Students in Israel: And Abram journeyed to the Negev

Students experience the Land of the Bible in the Negev as they journey to the south of Israel.

Ibex at Qumran caves (photo credit: Melinda Dicus)
Ibex at Qumran caves
(photo credit: Melinda Dicus)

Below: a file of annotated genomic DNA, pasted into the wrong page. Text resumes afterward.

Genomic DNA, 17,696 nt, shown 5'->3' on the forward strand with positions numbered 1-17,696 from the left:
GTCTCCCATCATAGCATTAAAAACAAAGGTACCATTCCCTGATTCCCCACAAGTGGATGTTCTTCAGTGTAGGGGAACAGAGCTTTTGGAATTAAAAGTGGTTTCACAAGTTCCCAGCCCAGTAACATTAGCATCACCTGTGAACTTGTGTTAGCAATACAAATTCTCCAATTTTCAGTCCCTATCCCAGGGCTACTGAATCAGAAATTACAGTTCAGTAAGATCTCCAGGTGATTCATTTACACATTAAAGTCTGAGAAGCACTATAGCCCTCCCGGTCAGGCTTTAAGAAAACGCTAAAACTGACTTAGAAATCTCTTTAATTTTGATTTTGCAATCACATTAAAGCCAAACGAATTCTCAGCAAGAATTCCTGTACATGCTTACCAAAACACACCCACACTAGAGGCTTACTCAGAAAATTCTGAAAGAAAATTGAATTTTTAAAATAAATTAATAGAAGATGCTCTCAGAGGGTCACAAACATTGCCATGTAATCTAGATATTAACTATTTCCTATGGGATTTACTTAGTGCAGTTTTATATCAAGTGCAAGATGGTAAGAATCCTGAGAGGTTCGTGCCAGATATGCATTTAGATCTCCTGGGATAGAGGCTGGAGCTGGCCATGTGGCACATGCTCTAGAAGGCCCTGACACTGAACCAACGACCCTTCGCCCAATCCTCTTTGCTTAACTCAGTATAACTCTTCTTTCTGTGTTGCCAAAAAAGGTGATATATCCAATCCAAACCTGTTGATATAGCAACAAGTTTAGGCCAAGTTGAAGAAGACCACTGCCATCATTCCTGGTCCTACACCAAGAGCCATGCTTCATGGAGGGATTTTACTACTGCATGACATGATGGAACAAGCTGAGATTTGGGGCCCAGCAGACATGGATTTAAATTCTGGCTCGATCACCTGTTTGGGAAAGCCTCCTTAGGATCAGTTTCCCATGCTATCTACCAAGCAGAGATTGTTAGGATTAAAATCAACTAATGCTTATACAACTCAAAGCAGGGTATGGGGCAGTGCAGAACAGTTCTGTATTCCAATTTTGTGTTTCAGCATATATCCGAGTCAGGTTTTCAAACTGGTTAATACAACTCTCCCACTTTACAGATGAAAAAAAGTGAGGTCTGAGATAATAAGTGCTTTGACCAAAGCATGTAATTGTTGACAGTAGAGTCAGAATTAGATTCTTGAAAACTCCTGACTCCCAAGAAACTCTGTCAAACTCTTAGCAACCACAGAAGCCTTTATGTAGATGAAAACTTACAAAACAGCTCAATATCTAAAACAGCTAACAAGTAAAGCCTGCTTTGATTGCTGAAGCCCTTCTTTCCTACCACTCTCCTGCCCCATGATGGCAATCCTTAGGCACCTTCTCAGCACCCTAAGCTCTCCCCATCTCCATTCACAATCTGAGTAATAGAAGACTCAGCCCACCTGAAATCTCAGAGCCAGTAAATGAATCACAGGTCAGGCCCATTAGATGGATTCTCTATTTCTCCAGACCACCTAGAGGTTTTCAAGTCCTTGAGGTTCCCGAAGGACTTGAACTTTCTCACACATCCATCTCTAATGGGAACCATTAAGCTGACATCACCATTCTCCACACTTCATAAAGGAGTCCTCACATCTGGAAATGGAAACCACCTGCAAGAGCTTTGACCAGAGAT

Like the patriarchs, we journeyed to the Negev, in the southern regions of Israel. Negev means both "dry" and "south". Our first stop in the Negev was at Beersheva, a city whose biblical significance began in the days of Abraham. The tel (ruin) at Beersheva (Tel Sheva) is probably not the city that was around during the time of the patriarchs. That patriarchal city is most likely buried under the modern city of Beersheba. The name Beersheba, "well of the oath", originated in an oath between Abraham and Abimelech, king of Gerar, as recorded in Genesis 21. Abraham's son Isaac confirmed the name of the place (Gen. 26) and an important event took place here in the life of Jacob. After hearing that Joseph lived, Jacob packed up and moved to Egypt. The move was difficult for Jacob since he was leaving the very land promised to him and his descendents by God. At Beersheba (Genesis 46:1-4), God reassured Jacob that his descendants would become a great nation and would eventually return and settle the Promised Land. We next visited Tel Arad. The king of Arad attacked the second generation Israelites who had come out of Egypt. Numbers 21:1-3 relates that Israel successfully counter-attacked. Arad was re-named Hormah, orDestruction. Later, during the Judean monarchy, Tel Arad was dominated by an Israelite fortress which also housed a temple or "high place". Such places were condemned by the prophets, and destroyed by good kings like Hezekiah and Josiah (2 Kings 23:8). Further south, we stopped in Sadeh Boker, a kibbutz where David Ben Gurion, Israel's first prime minister, had a house. This stop was an interesting change from ancient to modern history. The most impressive room in Ben Gurion's house was his library. Sadeh Boker is on the edge of Nahal Zin, which is the southern boundary of the Promised Land (Numbers 34). I had not realized that the original land given by God to the ancient people of Israel has some different borders compared to the modern State of Israel. In the south Israel's modern borders actually extend beyond the borders of the Promised Land. In the western parts of the Wilderness of Zin is the city of Kadesh Barnea. We were unable to visit this city since it is just across the border in Egyptian controlled Sinai. It was from Kadesh Barnea that the spies were sent by Moses to spy out the Promised Land (Numbers 13). Kadesh Barnea was the children of Israel's main camp during the 40-year desert sojourn. We stayed overnight in a nice youth hostel on the edge of a huge natural crater called Mactesh Ramon. On the second day, we stopped for 40 minutes (instead of 40 years!) in the Wilderness of Paran, to reflect on Moses' words in Deuteronomy 8. It was easy to sit in the wilderness - thinking of the wanderings of the children of Israel - knowing that there was an air-conditioned bus, plenty of water, and transportation to civilization waiting for me at the end. Israel was to remember the desert experience when they lived in fine houses in the Promised Land. Even though we did not see any biblical tells or ruins in Elat, the city is of biblical importance. 2 Chronicles 8:17 records that Solomon went to Elat "on the shore of the sea". Hiram of Phoenicia sent ships which Solomon used to import gold and other fineries from the east. We enjoyed snorkeling along the coral reef at Elat. We stopped at Timnah to see a life-size replica of the Old Testament tabernacle. I was impressed with how small the tabernacle was. In such a tent the Almighty dwelt on earth among His people? In addition, the tabernacle had a lot of empty space. The furniture and altars in the tabernacle did not take up much room. I was struck by the fact that the horns of the altar are a symbol of power, forgiveness, and protection. A person in fear of his life could run to the altar and cling to the horns, pleading for mercy. The land of Esau's descendants, Edom, is now in the modern country of Jordan. As we drove up the Aravah Rift Valley the high peaks of ancient Edom were just beyond us. I realized that Israel was a really small country and surrounded by many other countries and people groups who did not like her. When the people of Israel left the land of Egypt, they wanted to pass through Edom in order to reach the Promised Land. Unfortunately, the Edomites refused. This attitude was typical of Edom's treatment of his brother Israel throughout the succeeding centuries. Edom always tried to take advantage of Jacob's weak moments. The prophet Obadiah predicted Edom's doom for such behavior. One highlight of the trip was hiking up the rocky plateau of Masada on the western side of the Dead Sea. In Old Testament times, Masada ("fortress") may have been a place where David hid from Saul as recorded in 1 Samuel 22:4-5. A number of times in Psalms David refers to God as a stronghold or fortress (Psalm 18:1-2). From a human standpoint, Masada was almost completely impregnable and offered great security from threatening enemies. Similarly, God is a refuge, stronghold, and fortress. Masada was built up by Herod the Great for his own security. The Herodian ruins on the top are impressive. The fortress also served as the last stand for Jews during the 1st Revolt against Rome (66-73 AD). The Jewish historian Josephus described the Roman siege and tragic suicide of the last Jews at the site. Earlier in the semester we swam (floated!) in the salty waters of the Dead Sea. We had camped out and hiked in the Judean Wilderness region along the Dead Sea at En Gedi. David hid from King Saul here (1 Samuel 24). Now we focused on the site of Qumran, where the Dead Sea Scrolls were discovered. These scrolls give us an idea of what the Old Testament text was like around the time of Jesus - a portion of every book of the Old Testament has been discovered here. The texts may have belonged to a group of Essenes. The non-biblical sectarian literature provides an important window into Jewish theological thinking around the time of Christ. We visited the ruins of the site, and then climbed up to Cave 1, where the original seven scrolls, including two scrolls of Isaiah, were discovered. Previous Entries David and Samson were here Frustration on the Temple Mount Frustration on the Temple Mount Mt. of Olives, Bethlehem and Herodian A walk through the Old City of Jerusalem